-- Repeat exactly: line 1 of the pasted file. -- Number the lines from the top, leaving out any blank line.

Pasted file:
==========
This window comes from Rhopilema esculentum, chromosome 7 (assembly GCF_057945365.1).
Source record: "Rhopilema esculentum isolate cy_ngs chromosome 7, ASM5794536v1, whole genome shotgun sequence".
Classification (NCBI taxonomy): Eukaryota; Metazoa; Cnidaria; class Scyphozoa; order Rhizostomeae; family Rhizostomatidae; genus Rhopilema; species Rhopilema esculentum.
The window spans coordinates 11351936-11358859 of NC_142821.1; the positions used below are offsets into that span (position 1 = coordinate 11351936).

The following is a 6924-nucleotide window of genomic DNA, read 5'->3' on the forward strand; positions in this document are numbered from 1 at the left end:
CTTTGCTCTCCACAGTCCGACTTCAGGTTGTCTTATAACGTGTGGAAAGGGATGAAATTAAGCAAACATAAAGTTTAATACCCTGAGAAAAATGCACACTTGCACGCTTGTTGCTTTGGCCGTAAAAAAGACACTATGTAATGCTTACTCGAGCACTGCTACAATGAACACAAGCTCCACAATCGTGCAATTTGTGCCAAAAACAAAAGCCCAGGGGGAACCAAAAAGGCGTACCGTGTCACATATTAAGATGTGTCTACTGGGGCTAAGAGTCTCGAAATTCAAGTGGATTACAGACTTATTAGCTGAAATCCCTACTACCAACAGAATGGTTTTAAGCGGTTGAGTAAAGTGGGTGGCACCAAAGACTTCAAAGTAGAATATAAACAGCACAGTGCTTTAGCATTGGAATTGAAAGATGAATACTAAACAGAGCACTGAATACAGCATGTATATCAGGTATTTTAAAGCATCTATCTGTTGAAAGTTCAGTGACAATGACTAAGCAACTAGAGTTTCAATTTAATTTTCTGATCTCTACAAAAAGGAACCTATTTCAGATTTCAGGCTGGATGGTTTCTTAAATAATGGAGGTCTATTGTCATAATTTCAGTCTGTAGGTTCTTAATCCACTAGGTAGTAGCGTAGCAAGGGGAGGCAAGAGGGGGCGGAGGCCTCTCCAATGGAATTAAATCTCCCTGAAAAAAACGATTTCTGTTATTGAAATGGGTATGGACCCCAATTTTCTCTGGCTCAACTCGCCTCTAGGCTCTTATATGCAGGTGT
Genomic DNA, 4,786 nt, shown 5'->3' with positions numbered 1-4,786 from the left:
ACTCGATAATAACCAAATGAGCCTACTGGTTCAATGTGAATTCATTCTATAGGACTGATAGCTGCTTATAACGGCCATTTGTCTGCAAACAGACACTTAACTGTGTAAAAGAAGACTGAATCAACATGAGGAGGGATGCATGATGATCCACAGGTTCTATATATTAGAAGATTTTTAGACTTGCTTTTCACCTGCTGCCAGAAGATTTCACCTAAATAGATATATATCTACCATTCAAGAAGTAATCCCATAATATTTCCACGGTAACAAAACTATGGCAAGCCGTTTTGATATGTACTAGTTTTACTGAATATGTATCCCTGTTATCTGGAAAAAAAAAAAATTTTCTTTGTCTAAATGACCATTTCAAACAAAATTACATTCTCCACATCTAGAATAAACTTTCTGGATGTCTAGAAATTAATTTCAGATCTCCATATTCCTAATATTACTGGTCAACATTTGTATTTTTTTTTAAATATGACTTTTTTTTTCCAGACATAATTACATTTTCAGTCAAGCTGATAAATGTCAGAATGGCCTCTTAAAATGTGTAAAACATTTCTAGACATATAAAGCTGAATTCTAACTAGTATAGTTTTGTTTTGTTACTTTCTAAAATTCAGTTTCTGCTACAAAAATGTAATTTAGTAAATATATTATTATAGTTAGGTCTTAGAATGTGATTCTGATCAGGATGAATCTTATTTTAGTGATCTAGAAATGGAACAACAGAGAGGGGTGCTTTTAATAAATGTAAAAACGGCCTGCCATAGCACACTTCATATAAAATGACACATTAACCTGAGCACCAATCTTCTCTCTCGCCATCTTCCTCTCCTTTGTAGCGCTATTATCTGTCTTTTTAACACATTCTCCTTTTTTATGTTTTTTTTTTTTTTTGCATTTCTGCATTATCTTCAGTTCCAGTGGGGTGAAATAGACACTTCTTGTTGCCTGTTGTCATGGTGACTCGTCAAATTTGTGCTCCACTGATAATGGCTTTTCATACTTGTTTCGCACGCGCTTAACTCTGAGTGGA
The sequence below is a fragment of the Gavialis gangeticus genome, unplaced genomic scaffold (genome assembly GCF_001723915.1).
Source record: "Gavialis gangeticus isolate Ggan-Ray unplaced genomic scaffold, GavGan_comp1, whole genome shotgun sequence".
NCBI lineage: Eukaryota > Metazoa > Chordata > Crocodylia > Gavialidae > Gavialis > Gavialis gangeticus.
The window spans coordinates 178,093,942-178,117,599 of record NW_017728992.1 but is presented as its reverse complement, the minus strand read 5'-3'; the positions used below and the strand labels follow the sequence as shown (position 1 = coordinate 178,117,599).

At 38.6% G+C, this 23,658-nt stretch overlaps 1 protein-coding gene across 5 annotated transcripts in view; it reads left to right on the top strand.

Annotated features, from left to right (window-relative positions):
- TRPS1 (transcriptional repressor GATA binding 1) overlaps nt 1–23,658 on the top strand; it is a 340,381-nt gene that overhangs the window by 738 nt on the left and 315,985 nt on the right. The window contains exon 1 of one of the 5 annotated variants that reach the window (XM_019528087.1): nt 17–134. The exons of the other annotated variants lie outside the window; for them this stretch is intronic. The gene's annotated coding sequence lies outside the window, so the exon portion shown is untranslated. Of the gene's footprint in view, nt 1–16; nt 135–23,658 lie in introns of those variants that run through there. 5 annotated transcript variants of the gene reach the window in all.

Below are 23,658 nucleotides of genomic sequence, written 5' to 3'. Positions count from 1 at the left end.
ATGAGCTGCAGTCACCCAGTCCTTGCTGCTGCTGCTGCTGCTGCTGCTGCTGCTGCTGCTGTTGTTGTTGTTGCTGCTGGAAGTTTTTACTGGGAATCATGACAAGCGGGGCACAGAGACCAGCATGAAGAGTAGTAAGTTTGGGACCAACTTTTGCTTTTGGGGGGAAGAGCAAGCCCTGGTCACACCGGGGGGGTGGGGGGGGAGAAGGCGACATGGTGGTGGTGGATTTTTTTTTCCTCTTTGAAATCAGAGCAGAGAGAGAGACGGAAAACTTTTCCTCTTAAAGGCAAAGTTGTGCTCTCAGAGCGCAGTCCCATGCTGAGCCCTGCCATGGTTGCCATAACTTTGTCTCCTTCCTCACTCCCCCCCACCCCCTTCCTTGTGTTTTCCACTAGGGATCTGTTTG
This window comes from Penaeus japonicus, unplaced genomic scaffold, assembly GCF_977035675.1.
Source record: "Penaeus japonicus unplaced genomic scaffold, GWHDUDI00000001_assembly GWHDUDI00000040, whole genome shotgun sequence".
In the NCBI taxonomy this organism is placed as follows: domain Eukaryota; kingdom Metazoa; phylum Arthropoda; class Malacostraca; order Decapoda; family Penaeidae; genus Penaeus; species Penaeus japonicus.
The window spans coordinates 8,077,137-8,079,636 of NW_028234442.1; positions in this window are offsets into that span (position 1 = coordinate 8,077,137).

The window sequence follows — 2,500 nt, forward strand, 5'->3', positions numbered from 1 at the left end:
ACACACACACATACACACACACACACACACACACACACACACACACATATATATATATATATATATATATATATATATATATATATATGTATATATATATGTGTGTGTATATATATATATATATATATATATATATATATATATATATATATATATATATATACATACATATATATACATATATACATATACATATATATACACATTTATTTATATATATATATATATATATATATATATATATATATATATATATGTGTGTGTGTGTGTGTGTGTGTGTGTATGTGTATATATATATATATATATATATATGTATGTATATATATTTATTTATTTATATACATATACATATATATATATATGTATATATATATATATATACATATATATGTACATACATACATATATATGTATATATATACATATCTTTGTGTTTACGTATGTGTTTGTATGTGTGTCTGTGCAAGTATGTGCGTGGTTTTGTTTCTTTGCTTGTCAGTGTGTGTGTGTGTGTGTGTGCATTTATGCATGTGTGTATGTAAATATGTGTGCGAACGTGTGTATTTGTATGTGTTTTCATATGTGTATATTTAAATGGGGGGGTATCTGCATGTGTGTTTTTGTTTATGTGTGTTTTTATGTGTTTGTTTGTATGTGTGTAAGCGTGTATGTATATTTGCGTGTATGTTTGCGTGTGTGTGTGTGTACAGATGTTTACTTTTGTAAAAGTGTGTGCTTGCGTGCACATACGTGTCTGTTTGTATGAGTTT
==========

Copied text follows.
This window comes from Rhopilema esculentum, chromosome 7 (assembly GCF_057945365.1).